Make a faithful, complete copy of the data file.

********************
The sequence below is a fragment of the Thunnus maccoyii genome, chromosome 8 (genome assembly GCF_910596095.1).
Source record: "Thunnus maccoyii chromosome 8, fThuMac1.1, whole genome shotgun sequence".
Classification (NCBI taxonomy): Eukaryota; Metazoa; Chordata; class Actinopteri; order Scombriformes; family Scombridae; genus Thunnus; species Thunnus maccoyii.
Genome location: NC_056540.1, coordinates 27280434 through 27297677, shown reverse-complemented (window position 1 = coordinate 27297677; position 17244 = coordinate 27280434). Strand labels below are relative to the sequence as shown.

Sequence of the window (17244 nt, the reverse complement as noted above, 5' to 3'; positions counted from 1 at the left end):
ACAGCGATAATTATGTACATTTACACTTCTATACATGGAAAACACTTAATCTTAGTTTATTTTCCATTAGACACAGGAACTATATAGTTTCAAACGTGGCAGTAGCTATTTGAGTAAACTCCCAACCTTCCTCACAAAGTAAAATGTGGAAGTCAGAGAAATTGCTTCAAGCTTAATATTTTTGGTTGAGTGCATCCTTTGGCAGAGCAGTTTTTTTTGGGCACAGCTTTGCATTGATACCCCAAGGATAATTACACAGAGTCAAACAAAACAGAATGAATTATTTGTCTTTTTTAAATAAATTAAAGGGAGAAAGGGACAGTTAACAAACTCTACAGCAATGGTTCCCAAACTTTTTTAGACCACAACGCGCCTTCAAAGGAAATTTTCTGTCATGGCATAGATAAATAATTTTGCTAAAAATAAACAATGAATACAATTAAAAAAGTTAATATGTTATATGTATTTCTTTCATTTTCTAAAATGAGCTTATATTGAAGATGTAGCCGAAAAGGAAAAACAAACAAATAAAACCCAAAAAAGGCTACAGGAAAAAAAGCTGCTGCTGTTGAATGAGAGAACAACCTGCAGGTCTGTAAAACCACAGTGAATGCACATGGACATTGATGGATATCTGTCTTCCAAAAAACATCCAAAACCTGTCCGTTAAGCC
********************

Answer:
The sequence below is a fragment of the Thunnus maccoyii genome, chromosome 8 (genome assembly GCF_910596095.1).
Source record: "Thunnus maccoyii chromosome 8, fThuMac1.1, whole genome shotgun sequence".
Classification (NCBI taxonomy): Eukaryota; Metazoa; Chordata; class Actinopteri; order Scombriformes; family Scombridae; genus Thunnus; species Thunnus maccoyii.
Genome location: NC_056540.1, coordinates 27280434 through 27297677, shown reverse-complemented (window position 1 = coordinate 27297677; position 17244 = coordinate 27280434). Strand labels below are relative to the sequence as shown.

Sequence of the window (17244 nt, the reverse complement as noted above, 5' to 3'; positions counted from 1 at the left end):
ACAGCGATAATTATGTACATTTACACTTCTATACATGGAAAACACTTAATCTTAGTTTATTTTCCATTAGACACAGGAACTATATAGTTTCAAACGTGGCAGTAGCTATTTGAGTAAACTCCCAACCTTCCTCACAAAGTAAAATGTGGAAGTCAGAGAAATTGCTTCAAGCTTAATATTTTTGGTTGAGTGCATCCTTTGGCAGAGCAGTTTTTTTTGGGCACAGCTTTGCATTGATACCCCAAGGATAATTACACAGAGTCAAACAAAACAGAATGAATTATTTGTCTTTTTTAAATAAATTAAAGGGAGAAAGGGACAGTTAACAAACTCTACAGCAATGGTTCCCAAACTTTTTTAGACCACAACGCGCCTTCAAAGGAAATTTTCTGTCATGGCATAGATAAATAATTTTGCTAAAAATAAACAATGAATACAATTAAAAAAGTTAATATGTTATATGTATTTCTTTCATTTTCTAAAATGAGCTTATATTGAAGATGTAGCCGAAAAGGAAAAACAAACAAATAAAACCCAAAAAAGGCTACAGGAAAAAAAGCTGCTGCTGTTGAATGAGAGAACAACCTGCAGGTCTGTAAAACCACAGTGAATGCACATGGACATTGATGGATATCTGTCTTCCAAAAAACATCCAAAACCTGTCCGTTAAGCC